Brief list of credits
Astro Assault (iOS), Ara’s Story (Oculus Rift)
Tell us a little about yourself and what you do for a living?
I’m currently studying Creative Music Technology at the University of Surrey, due to finish in June. I write music and often sound design for various games, anything from an iOS game a few years ago to now working with audio in virtual reality!
I also work doing game audio reviews for the Sound Architect website.
What is your niche or speciality, that makes you stand out from rest of the audio professionals?
Well I have a soft spot for rock/metal having grown up listening to it, as well as some “weirder” styles such as Alva Noto and Steve Reich. I am certainly not classically trained at all so if you want a beautiful orchestral, classical score, I’m definitely not your girl! Not that I don’t love using instruments that belong in an orchestra, I just like raw, emotional music over big “Hollywood” scores.
Can you give us a brief summary of the equipment you use regularly?
I recently bit the bullet and got an iMac, which is nice, no more lag from old computers! I use an M-Audio Axiom 49, it just feels particularly nice because the keys are semi-weighted. I also have a little Focusrite Scarlett 2i2 and a Rode NT1-A for recording in guitar or vocals. My most recent upgrade was to Genelec M040’s and even though I have decent reference headphones, it’s so nice to listen to your mix through speakers!
What are your go-to plug-ins and software? (virtual instruments, audio processing etc.)
My main DAW is Logic Pro X and when a game needs it I like to use Fmod. I’m also pretty comfortable with Unity 5 although programming is not my strong point by any stretch of the imagination! I love the East West Composers Collection but always like to record something in live. In terms of audio processing I have a few Waves plugins that are great!
When do you find you are most creative?
Well, this may sound strange but usually when life isn’t going that well, I find myself most inspired. For example I spent some time homeless as a teenager and I think difficult experiences usually produce the most touching music, because you’re not just writing music to pay the bills, it’s about expressing those deep, raw emotions and reaching out to the listeners.
What is your usual process for creating audio content for games, films etc.?
I never start sat at my computer. Once I have an idea of what the game is about and what the music has to get across I like to do everything except write music. I usually gets lots of paper and do a big mind map of lots of words that describe how I feel when looking at concept art or reading descriptions, and then I like to draw up my own sketches of how I imagine what I’m creating the music for (be it characters/environments). Sometimes taking a walk in a similar environment can be great, to just go somewhere and listen really attentively to all the sounds. I always have an app on my phone to record things and if I think of melodies I can hum them into my phone (as long as nobody is around!), then see what I think of them when I get home.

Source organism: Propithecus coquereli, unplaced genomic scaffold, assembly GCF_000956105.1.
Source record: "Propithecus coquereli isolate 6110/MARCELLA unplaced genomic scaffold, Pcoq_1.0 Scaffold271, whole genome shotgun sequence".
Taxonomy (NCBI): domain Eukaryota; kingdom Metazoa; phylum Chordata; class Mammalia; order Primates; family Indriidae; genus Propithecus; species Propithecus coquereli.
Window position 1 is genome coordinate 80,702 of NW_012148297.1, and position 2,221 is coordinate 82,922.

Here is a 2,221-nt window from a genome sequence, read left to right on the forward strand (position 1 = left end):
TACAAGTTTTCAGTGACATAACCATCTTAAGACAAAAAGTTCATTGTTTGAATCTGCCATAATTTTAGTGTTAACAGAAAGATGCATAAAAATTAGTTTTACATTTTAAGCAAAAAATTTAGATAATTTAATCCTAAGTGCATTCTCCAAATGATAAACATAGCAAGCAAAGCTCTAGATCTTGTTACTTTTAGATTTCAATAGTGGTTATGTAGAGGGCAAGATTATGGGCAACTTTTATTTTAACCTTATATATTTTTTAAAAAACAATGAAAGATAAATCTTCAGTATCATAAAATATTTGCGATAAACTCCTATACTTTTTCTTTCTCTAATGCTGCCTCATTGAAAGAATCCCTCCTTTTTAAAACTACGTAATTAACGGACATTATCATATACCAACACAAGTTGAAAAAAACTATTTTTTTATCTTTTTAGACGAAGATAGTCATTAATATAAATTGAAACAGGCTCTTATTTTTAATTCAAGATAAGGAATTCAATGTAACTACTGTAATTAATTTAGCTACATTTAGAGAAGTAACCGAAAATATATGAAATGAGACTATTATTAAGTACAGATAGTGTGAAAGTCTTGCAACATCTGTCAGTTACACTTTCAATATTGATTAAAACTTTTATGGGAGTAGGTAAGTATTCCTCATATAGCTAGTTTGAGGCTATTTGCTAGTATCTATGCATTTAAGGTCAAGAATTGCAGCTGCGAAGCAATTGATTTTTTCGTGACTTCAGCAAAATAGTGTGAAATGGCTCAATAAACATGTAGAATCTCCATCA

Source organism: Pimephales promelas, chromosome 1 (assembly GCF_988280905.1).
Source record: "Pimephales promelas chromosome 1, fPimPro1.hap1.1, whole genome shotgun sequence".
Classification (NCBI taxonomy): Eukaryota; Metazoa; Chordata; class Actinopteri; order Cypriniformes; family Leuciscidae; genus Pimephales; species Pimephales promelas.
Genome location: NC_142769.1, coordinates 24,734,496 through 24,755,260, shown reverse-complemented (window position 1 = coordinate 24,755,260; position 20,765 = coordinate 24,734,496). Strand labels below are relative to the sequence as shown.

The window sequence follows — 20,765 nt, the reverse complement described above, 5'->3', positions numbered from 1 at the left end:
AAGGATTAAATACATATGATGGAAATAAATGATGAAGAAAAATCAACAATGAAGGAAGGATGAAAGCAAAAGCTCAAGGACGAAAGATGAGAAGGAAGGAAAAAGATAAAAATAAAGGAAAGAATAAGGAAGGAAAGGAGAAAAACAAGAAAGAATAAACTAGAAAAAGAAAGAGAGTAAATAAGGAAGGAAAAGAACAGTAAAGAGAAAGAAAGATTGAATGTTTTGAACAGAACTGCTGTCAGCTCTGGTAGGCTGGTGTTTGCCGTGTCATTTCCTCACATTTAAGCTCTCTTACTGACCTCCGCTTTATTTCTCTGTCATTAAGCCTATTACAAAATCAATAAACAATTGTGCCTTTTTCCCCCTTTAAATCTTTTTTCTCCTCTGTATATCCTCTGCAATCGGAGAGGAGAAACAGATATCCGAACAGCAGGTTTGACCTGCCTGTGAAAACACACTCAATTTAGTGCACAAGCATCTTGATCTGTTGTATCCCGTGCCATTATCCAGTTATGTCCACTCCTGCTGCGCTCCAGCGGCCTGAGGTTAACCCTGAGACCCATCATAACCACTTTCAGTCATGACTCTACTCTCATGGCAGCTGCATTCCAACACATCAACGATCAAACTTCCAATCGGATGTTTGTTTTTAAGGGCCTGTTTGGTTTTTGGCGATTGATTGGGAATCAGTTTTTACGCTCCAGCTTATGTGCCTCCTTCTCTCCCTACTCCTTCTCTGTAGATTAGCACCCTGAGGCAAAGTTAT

Are there any particular secrets to your creativity?
Probably my dog Loki! Not only is he a great cure for cabin fever when you’re working in a room for the whole day and not seeing a single person, he’s pretty much a walking sound effects library too. In seriousness though, I think creativity comes from a deep place and from the many experiences we have throughout our lives. So perhaps seeing the amazing things in everyday life, you maybe wouldn’t notice otherwise is my secret. I find wonder in little things; I often gaze up at the stars and get lost in how ridiculously far away they all are; yet I can see them with my naked eye. That kind of thing inspires me to be creative because it makes me feel small, but in a good way.
Do you have any audio creation techniques that resulted in something interesting?
Recently I bought a second hand guitar and had a go at my own prepared/tabletop guitar. Which, for those of you who don’t know, is kind of a guitar you play on a table and stick random stuff on it to create cool sounds. I used coins, paper clips, a fork, my keys, old jewellery and played it with a violin bow. That definitely came out with some interesting sounds, to say the least! And that’s before the effects pedals came out.
Any specific “lessons learned” on a project that you could share?
I have found although usually indie’s are good about royalty sharing or payment, I have had one company who presumed they owned the rights to my music for less than a dollar. It’s difficult because you want the music you’ve spent time on to be in the game it was meant for, but the departure of the executive producer ended in presumptions being made and eventually I had to leave. So perhaps the advice is to be clear from the start on how your music is used and who owns it. I recently saw Ilmari Hakkola give a talk where he advised more companies to be open about composers keeping rights to their music, because without it we can’t even sell our own tracks or collect royalties if they are ever played on a radio station, for example. Sadly big companies are not usually open to negotiations, but I would say if you can open that discussion in the right way, definitely do.
Any tips, hints or motivational speeches for the readers?
Can I be cheesy and say never give up on your dreams? If you have a vision, for your game or your music, whatever it may be, don’t compromise on it. If you do, you might end up never meeting the people who truly share the same vision and have the ability to create something beautiful together. The main point I’m getting at here is don’t be afraid to break away from the crowd, be artistic and expressive and all the wonderful things that make us human. Games have an amazing power to unite so many people and that’s why I love them.